Geronimo Park

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Geronimo Park
LocationApache Junction, Arizona
OwnerLost Dutchman's Baseball Association
OperatorHouston Colt .45s
TypeBaseball park
Capacity5,000
SurfaceNatural grass
Construction
Built1961
Opened5 December 1961 (1961-12-05)
Closed16 March 1963 (1963-03-16)
Demolished1969
Construction cost$150,000[1]
General contractorPG & R Engineering, Inc.[2]
Tenants
Houston Colt .45s (MLB/spring training) 1962–1963

Geronimo Park was a baseball park in Apache Junction, Arizona that was in use from 1962 until 1963. It lay vacant from 1963 until it was dismantled in 1969 after being sold to Mesa Public Schools. Its location is currently occupied by a lodge of the Loyal Order of Moose.[3] With a view of Superstition Mountains, it was the first spring training ball park of the Houston Colt .45s.[4]

History[edit]

Planning and construction[edit]

Geronimo Park was constructed on a 12-acre plot of desert land near Superstition Freeway in Apache Junction.[3] Despite there being little in unincorporated Apache Junction, the Superstition Ho Hotel was opened in September 1960 in an effort to capitalize on the nearby Apacheland Studio movie ranch.[5] Developer William W. Creighton, with financial backing from owners of the hotel, made promotional guarantees to team ownership which eventually resulted in an agreement for the Houston team to make Apache Junction their home for spring training.

Opening and use[edit]

Upon first arriving at the ball park, players complained of being unable to properly track baseballs, as the flat desert environment lacked landmarks to see the dimensions of the horizon.[6] It was reported that pitcher Turk Farrell hiked regularly from the Superstition Ho Hotel to Geronimo Park, and carried a .22 caliber pistol as he trekked across a vacant field of cactus and sagebrush, shooting snakes and beer cans as he made his way.[7]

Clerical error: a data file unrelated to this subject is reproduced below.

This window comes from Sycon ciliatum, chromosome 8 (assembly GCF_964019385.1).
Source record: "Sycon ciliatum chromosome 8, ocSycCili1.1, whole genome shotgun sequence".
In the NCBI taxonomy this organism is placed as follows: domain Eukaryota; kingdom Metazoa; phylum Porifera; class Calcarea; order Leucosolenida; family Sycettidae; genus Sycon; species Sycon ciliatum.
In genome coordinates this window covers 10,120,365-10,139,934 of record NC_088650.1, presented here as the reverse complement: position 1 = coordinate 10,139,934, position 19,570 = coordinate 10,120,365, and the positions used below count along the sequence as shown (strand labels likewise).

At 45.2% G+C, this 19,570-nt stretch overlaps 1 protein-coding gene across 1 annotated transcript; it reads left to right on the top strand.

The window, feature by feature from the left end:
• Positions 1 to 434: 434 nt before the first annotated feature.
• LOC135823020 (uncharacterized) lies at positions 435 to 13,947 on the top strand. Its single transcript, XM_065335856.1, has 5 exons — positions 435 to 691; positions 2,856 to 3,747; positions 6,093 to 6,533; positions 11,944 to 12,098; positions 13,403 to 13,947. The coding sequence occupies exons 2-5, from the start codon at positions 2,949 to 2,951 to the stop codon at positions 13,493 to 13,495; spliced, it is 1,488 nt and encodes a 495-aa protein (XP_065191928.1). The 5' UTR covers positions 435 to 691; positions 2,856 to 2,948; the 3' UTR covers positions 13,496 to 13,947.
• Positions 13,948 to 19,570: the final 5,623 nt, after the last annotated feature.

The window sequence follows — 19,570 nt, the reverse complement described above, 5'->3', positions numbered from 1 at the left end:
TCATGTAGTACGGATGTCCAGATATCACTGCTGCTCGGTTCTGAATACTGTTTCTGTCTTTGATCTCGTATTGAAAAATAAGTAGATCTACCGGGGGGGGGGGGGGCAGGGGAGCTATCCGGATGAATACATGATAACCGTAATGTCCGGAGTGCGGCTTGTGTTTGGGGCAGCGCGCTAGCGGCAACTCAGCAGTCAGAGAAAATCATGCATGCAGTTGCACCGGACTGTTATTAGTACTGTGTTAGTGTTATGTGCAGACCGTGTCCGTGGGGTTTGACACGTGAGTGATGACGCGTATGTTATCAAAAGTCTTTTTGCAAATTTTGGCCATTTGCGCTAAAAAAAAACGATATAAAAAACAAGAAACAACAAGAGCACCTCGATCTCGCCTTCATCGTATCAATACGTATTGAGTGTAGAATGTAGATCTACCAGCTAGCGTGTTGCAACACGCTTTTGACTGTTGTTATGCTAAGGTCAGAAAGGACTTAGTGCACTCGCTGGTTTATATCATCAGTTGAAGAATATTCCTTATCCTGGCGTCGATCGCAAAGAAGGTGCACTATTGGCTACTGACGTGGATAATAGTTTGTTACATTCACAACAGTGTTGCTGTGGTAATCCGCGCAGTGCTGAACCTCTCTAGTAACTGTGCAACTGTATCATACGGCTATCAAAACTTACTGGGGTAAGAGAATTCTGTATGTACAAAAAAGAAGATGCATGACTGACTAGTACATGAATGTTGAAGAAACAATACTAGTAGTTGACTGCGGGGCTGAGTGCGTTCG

References[edit]

  1. ^ Elston, Gene (March 7, 2002). "On the Apache Reservation - Former Home of Chief Geronimo". Astros Daily.
  2. ^ Broughton, David (March 15, 2004). "Early attempt withered in the desert". Street & Smith's SportsBusiness Journal. Retrieved February 3, 2017.
  3. ^ a b Sakal, Mike (February 8, 2012). "Fundraiser marks 50th anniversary of MLB in AJ". East Valley Tribune. Retrieved March 13, 2017.
  4. ^ Steckner, Susie (2012). Cactus League: Spring Training. Mount Pleasant, South Carolina: Arcadia Publishing. p. 39. ISBN 9780738585345.
  5. ^ Martori, Art (July 8, 2006). "Apache Junction hotel no longer grand". East Valley Tribune. Retrieved March 13, 2017.
  6. ^ Herskowitz, Mickey (March 11, 1963). "The Land of the Nonbreaking Curveball". Sports Illustrated.
  7. ^ Herskowitz, Mickey (March 4, 2005). "Herskowitz: Reflecting fondly on an old Turf". Houston Chronicle. Retrieved April 3, 2017.